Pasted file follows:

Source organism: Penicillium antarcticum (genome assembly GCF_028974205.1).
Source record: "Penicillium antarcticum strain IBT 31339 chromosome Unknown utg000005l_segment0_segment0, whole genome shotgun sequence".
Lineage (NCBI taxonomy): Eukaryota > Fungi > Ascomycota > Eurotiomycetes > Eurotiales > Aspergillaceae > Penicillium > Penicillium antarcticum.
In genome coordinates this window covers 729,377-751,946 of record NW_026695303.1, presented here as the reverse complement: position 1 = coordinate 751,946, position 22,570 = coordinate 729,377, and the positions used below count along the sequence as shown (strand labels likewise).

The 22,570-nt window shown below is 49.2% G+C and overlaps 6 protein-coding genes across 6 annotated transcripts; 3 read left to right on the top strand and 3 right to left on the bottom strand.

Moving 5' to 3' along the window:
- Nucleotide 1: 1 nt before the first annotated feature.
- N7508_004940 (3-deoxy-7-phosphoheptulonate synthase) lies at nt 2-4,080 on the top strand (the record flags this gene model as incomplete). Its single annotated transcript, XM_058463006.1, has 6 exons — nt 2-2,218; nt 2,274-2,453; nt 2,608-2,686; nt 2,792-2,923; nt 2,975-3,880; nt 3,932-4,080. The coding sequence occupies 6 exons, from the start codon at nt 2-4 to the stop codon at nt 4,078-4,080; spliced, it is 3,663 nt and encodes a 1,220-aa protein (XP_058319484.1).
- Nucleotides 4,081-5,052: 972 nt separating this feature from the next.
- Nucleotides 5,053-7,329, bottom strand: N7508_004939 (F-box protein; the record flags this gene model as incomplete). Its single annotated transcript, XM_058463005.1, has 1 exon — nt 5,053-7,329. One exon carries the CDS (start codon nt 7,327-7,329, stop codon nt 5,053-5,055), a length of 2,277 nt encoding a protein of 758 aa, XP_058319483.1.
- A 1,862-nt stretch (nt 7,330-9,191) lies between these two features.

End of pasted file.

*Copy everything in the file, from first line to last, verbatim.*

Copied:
Source organism: Penicillium antarcticum (genome assembly GCF_028974205.1).
Source record: "Penicillium antarcticum strain IBT 31339 chromosome Unknown utg000005l_segment0_segment0, whole genome shotgun sequence".
Lineage (NCBI taxonomy): Eukaryota > Fungi > Ascomycota > Eurotiomycetes > Eurotiales > Aspergillaceae > Penicillium > Penicillium antarcticum.
In genome coordinates this window covers 729,377-751,946 of record NW_026695303.1, presented here as the reverse complement: position 1 = coordinate 751,946, position 22,570 = coordinate 729,377, and the positions used below count along the sequence as shown (strand labels likewise).

The 22,570-nt window shown below is 49.2% G+C and overlaps 6 protein-coding genes across 6 annotated transcripts; 3 read left to right on the top strand and 3 right to left on the bottom strand.

Moving 5' to 3' along the window:
- Nucleotide 1: 1 nt before the first annotated feature.
- N7508_004940 (3-deoxy-7-phosphoheptulonate synthase) lies at nt 2-4,080 on the top strand (the record flags this gene model as incomplete). Its single annotated transcript, XM_058463006.1, has 6 exons — nt 2-2,218; nt 2,274-2,453; nt 2,608-2,686; nt 2,792-2,923; nt 2,975-3,880; nt 3,932-4,080. The coding sequence occupies 6 exons, from the start codon at nt 2-4 to the stop codon at nt 4,078-4,080; spliced, it is 3,663 nt and encodes a 1,220-aa protein (XP_058319484.1).
- Nucleotides 4,081-5,052: 972 nt separating this feature from the next.
- Nucleotides 5,053-7,329, bottom strand: N7508_004939 (F-box protein; the record flags this gene model as incomplete). Its single annotated transcript, XM_058463005.1, has 1 exon — nt 5,053-7,329. One exon carries the CDS (start codon nt 7,327-7,329, stop codon nt 5,053-5,055), a length of 2,277 nt encoding a protein of 758 aa, XP_058319483.1.
- A 1,862-nt stretch (nt 7,330-9,191) lies between these two features.